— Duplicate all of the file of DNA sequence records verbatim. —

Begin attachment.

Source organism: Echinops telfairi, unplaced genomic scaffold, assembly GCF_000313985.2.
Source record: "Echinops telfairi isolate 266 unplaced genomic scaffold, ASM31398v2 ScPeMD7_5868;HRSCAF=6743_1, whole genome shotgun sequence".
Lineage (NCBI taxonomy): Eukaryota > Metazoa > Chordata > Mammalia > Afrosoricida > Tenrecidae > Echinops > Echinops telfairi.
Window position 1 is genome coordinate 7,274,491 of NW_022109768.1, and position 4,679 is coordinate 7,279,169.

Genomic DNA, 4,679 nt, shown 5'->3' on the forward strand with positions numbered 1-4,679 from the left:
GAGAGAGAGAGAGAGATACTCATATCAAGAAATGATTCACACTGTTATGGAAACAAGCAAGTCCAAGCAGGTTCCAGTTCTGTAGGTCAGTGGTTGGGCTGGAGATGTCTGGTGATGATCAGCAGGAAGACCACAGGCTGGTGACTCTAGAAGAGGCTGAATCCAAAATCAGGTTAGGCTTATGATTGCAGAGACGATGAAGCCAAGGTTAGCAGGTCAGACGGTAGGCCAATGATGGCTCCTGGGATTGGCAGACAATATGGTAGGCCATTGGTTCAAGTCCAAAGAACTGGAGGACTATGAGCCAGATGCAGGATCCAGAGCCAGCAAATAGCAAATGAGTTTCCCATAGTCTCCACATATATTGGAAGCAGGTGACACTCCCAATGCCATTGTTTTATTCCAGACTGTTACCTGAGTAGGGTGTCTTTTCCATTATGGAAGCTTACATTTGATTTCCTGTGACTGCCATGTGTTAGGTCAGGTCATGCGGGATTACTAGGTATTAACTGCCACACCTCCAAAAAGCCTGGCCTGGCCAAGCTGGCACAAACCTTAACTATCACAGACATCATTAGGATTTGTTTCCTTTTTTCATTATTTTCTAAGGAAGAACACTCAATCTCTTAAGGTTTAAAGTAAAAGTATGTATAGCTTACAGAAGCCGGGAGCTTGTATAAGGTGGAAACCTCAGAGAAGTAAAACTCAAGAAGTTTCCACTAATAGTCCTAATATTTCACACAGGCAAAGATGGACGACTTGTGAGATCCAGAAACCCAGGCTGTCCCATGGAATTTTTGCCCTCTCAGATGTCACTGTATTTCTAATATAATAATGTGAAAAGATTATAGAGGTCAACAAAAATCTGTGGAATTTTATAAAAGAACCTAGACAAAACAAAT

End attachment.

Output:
Source organism: Echinops telfairi, unplaced genomic scaffold, assembly GCF_000313985.2.
Source record: "Echinops telfairi isolate 266 unplaced genomic scaffold, ASM31398v2 ScPeMD7_5868;HRSCAF=6743_1, whole genome shotgun sequence".
Lineage (NCBI taxonomy): Eukaryota > Metazoa > Chordata > Mammalia > Afrosoricida > Tenrecidae > Echinops > Echinops telfairi.
Window position 1 is genome coordinate 7,274,491 of NW_022109768.1, and position 4,679 is coordinate 7,279,169.

Genomic DNA, 4,679 nt, shown 5'->3' on the forward strand with positions numbered 1-4,679 from the left:
GAGAGAGAGAGAGAGATACTCATATCAAGAAATGATTCACACTGTTATGGAAACAAGCAAGTCCAAGCAGGTTCCAGTTCTGTAGGTCAGTGGTTGGGCTGGAGATGTCTGGTGATGATCAGCAGGAAGACCACAGGCTGGTGACTCTAGAAGAGGCTGAATCCAAAATCAGGTTAGGCTTATGATTGCAGAGACGATGAAGCCAAGGTTAGCAGGTCAGACGGTAGGCCAATGATGGCTCCTGGGATTGGCAGACAATATGGTAGGCCATTGGTTCAAGTCCAAAGAACTGGAGGACTATGAGCCAGATGCAGGATCCAGAGCCAGCAAATAGCAAATGAGTTTCCCATAGTCTCCACATATATTGGAAGCAGGTGACACTCCCAATGCCATTGTTTTATTCCAGACTGTTACCTGAGTAGGGTGTCTTTTCCATTATGGAAGCTTACATTTGATTTCCTGTGACTGCCATGTGTTAGGTCAGGTCATGCGGGATTACTAGGTATTAACTGCCACACCTCCAAAAAGCCTGGCCTGGCCAAGCTGGCACAAACCTTAACTATCACAGACATCATTAGGATTTGTTTCCTTTTTTCATTATTTTCTAAGGAAGAACACTCAATCTCTTAAGGTTTAAAGTAAAAGTATGTATAGCTTACAGAAGCCGGGAGCTTGTATAAGGTGGAAACCTCAGAGAAGTAAAACTCAAGAAGTTTCCACTAATAGTCCTAATATTTCACACAGGCAAAGATGGACGACTTGTGAGATCCAGAAACCCAGGCTGTCCCATGGAATTTTTGCCCTCTCAGATGTCACTGTATTTCTAATATAATAATGTGAAAAGATTATAGAGGTCAACAAAAATCTGTGGAATTTTATAAAAGAACCTAGACAAAACAAAT